With the celebration of Easter, we not only announce a message of hope, we announce the fact that the God who came among us rose from the death we inflicted on him and liberates our hearts from the sadness of death that engulfs them. Christ dead and risen is the reason for the hope that overcomes the sadness of the world, the fulfillment of the ancient promise, that is, the promise made to the people of Israel. Therefore, He is the reason for every new beginning. When we get up every morning, we can take back in our hands the certainty of the positivity and ultimate goodness of things: we will never lose what we care about and love.

With joy, mixed with fear and pain because of the serious pandemic that is still affecting humanity, let us celebrate Easter not as a simple commemoration of a past event, but as a participation in the mystery of Christ’s passion, death, and resurrection.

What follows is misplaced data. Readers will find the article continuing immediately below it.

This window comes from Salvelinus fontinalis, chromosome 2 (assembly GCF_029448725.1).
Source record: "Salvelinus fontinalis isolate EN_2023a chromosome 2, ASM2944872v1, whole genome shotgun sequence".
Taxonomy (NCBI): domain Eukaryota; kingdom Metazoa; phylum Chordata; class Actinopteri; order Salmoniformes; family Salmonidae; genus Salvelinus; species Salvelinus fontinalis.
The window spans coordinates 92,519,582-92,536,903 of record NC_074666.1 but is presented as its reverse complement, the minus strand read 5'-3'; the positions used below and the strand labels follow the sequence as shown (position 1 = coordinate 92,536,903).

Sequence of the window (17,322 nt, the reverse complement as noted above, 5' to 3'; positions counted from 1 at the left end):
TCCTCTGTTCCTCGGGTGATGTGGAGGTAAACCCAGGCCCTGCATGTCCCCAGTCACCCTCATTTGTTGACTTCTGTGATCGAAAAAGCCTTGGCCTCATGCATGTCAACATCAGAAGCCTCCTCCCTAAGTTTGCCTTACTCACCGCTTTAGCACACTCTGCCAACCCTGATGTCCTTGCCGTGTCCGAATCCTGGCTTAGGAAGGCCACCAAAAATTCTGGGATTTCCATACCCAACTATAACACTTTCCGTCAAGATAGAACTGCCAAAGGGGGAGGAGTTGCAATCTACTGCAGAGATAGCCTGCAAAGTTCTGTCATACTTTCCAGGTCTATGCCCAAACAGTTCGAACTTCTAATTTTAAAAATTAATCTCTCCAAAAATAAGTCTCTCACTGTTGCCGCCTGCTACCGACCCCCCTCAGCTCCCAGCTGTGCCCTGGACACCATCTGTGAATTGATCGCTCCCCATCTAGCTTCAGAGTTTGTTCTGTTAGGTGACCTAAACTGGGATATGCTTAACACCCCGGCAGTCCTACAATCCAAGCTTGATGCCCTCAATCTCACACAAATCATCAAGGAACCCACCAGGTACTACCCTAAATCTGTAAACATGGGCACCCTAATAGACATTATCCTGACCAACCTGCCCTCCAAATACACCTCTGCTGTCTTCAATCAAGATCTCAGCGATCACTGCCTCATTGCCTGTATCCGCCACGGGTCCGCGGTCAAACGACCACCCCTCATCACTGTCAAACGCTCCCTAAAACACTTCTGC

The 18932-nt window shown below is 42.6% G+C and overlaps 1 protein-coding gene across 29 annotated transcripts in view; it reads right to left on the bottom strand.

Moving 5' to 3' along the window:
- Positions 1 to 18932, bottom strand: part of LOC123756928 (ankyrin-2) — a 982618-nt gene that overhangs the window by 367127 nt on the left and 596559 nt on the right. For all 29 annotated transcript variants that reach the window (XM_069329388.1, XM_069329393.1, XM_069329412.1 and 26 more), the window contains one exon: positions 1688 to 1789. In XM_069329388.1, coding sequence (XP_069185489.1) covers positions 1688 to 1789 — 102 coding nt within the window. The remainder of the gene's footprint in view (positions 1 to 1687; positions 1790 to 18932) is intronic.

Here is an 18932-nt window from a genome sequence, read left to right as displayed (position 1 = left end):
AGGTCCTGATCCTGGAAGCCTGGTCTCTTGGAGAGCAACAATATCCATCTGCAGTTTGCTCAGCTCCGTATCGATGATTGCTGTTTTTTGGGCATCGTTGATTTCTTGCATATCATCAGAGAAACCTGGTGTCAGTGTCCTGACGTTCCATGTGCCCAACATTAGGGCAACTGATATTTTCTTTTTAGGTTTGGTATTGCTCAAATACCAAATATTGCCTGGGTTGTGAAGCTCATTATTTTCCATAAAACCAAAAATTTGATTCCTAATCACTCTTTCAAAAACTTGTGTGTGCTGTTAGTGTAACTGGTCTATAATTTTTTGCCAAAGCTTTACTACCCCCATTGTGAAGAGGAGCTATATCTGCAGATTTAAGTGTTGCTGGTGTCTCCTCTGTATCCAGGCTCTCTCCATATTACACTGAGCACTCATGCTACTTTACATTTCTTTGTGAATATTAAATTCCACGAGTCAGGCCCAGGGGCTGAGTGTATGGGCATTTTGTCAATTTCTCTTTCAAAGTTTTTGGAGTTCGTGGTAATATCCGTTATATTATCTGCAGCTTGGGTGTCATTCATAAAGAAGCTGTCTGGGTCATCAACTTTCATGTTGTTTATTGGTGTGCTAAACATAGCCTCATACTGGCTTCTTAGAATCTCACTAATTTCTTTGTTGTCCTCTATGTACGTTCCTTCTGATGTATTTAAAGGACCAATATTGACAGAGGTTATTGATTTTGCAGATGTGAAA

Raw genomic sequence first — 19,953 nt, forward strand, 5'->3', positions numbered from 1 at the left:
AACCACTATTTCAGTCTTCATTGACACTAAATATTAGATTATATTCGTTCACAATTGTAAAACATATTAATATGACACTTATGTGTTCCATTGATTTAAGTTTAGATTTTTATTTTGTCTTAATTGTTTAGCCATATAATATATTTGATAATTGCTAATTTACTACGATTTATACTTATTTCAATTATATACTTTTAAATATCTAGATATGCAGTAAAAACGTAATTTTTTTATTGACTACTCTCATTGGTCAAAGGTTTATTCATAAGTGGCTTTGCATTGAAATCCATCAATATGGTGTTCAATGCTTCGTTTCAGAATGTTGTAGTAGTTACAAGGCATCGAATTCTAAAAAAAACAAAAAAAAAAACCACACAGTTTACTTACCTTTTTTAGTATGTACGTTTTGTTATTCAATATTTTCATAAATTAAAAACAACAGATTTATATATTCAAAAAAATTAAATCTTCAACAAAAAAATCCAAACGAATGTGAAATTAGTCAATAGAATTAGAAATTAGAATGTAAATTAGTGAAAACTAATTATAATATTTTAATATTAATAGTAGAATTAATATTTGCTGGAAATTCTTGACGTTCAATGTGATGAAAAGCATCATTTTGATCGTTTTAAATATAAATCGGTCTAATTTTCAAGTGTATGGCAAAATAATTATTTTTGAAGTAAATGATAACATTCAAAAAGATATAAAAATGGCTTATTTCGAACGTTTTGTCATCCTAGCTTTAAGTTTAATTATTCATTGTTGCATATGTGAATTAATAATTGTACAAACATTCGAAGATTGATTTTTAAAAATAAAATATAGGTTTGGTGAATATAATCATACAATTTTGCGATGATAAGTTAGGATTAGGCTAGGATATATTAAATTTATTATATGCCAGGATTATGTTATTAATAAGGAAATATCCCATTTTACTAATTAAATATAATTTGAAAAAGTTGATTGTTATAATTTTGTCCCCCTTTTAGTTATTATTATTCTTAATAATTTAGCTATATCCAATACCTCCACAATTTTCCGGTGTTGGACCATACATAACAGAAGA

It is no longer the Head who must lie down on the cross and then get up from the grave. It is his body, the Church, with all its members represented by each one of us. It is we who must share this passion in order to be able to share his resurrection.

Easter teaches us that the Christian in the Church must die with Christ to resurrect with him.

Easter does not work any magic. As after the crossing of the Red Sea the Jews found the desert, so after the Resurrection the Church always finds history with its joys and its hopes, its pains and its anxieties. Hope, in this world, and particularly in this period of pandemic, cannot fail to deal with the harshness of evil and physical and spiritual pain. It is not only the wall of disease and death that hinders this hope; the obstacle to hope is due to our sins, to envy and pride, to lies and violence.